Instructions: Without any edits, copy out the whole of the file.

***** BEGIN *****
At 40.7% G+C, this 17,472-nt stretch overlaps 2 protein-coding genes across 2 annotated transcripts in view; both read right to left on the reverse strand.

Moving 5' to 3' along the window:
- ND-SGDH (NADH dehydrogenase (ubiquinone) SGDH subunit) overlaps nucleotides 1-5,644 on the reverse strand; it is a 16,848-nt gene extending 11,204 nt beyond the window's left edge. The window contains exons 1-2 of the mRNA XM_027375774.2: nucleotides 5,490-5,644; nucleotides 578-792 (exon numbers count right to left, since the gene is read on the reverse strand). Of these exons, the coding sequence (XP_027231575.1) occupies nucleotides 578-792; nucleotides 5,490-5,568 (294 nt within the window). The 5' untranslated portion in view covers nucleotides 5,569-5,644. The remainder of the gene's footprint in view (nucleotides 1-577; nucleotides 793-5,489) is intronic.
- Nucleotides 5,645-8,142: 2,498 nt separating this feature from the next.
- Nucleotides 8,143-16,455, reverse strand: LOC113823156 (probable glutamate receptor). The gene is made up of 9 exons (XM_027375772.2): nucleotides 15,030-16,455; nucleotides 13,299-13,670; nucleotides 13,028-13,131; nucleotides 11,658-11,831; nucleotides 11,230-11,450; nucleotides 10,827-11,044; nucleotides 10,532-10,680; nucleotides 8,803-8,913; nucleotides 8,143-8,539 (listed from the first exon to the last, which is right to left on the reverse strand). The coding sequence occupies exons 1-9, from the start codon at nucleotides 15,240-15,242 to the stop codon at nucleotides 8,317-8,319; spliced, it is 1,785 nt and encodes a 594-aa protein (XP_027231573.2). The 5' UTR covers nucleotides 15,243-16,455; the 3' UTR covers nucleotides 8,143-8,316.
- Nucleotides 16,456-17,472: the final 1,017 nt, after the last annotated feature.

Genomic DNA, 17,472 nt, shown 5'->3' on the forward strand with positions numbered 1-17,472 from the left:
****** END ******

At 40.7% G+C, this 17,472-nt stretch overlaps 2 protein-coding genes across 2 annotated transcripts in view; both read right to left on the reverse strand.

Moving 5' to 3' along the window:
- ND-SGDH (NADH dehydrogenase (ubiquinone) SGDH subunit) overlaps nucleotides 1-5,644 on the reverse strand; it is a 16,848-nt gene extending 11,204 nt beyond the window's left edge. The window contains exons 1-2 of the mRNA XM_027375774.2: nucleotides 5,490-5,644; nucleotides 578-792 (exon numbers count right to left, since the gene is read on the reverse strand). Of these exons, the coding sequence (XP_027231575.1) occupies nucleotides 578-792; nucleotides 5,490-5,568 (294 nt within the window). The 5' untranslated portion in view covers nucleotides 5,569-5,644. The remainder of the gene's footprint in view (nucleotides 1-577; nucleotides 793-5,489) is intronic.
- Nucleotides 5,645-8,142: 2,498 nt separating this feature from the next.
- Nucleotides 8,143-16,455, reverse strand: LOC113823156 (probable glutamate receptor). The gene is made up of 9 exons (XM_027375772.2): nucleotides 15,030-16,455; nucleotides 13,299-13,670; nucleotides 13,028-13,131; nucleotides 11,658-11,831; nucleotides 11,230-11,450; nucleotides 10,827-11,044; nucleotides 10,532-10,680; nucleotides 8,803-8,913; nucleotides 8,143-8,539 (listed from the first exon to the last, which is right to left on the reverse strand). The coding sequence occupies exons 1-9, from the start codon at nucleotides 15,240-15,242 to the stop codon at nucleotides 8,317-8,319; spliced, it is 1,785 nt and encodes a 594-aa protein (XP_027231573.2). The 5' UTR covers nucleotides 15,243-16,455; the 3' UTR covers nucleotides 8,143-8,316.
- Nucleotides 16,456-17,472: the final 1,017 nt, after the last annotated feature.

Genomic DNA, 17,472 nt, shown 5'->3' on the forward strand with positions numbered 1-17,472 from the left: